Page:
The simple fact is that while I support Bitcoin and other crypto currencies and what they bring to the table, we can not make them work without the use of fiat as well. While we are growing in the size of the community that takes part in and uses these currencies, the vast majority do not and we can never expect them to. As a direct example of this, look at how many people still do not have basic computer skills (note: this is not an attack on those people, I know many smart people that do not like computers for one reason or another and therefore refuse to get caught up with the technology). Because of this, and how technologically minded Bitcoins are, we can expect that at most a small fraction of the world's population will ever be taking part in the scene. This can still amount to a great deal of people and a ton of finances being transferred through Bitcoins and other currencies, but the truth is that fiat will always be here.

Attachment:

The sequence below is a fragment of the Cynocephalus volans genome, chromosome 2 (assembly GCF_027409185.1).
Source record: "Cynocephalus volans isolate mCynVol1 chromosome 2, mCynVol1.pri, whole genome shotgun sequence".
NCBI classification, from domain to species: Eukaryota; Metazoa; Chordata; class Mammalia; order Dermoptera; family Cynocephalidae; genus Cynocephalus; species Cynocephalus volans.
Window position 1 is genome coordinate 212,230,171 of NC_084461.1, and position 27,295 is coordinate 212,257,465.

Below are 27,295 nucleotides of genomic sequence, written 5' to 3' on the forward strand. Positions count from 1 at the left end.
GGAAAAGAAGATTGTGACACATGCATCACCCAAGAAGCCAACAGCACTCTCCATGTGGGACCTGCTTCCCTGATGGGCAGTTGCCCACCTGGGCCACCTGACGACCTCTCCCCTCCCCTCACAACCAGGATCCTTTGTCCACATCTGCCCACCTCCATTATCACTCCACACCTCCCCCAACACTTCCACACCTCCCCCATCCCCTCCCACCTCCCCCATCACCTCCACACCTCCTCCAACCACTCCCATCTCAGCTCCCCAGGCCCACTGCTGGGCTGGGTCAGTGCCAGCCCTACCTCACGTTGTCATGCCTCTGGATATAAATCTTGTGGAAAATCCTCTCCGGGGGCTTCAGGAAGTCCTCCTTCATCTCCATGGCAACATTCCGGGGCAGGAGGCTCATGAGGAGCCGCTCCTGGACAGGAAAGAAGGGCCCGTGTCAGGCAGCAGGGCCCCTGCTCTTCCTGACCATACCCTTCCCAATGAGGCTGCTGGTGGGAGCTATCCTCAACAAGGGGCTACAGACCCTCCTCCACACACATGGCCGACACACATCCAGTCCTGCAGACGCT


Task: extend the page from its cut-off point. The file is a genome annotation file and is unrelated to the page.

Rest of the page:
I think the need for fiat goes a bit further than even getting everyone to adopt virtual currencies as being the norm. What happens when there is no power or reception? Now you can not make purchases because people can not confirm the transactions. There are “rolling brown outs” all the time in different places, not to mention major storms, earthquakes and volcanoes. Each of these things would set people back and disable them from being able to make any purchases, because there would be no means to verify the transactions. As a direct example of why this is an issue, consider a movie rental place. A few years ago I had gone to Blockbuster to rent a movie (before Netflix was the big kid on the block). When I got there, their power was out for some reason; only theirs, nobody else's. They still allowed people to rent movies, but under two conditions: you could only use cash (they used a calculator to determine the costs) and they had to mark all of the rentals down on paper to input in to the computer once their power was restored. Imagine this being Bitcoin. Their only choice would be to accept your transaction and hope that it was not a double spend. This is just not going to work, and would put you in a place where you can not even buy anything. While this may not be a big issue if there is just one or two places without power or that are having computer failures, what happens if it is the entire city going through these problems? This is a big thing to think about, because it would impact a lot of lives.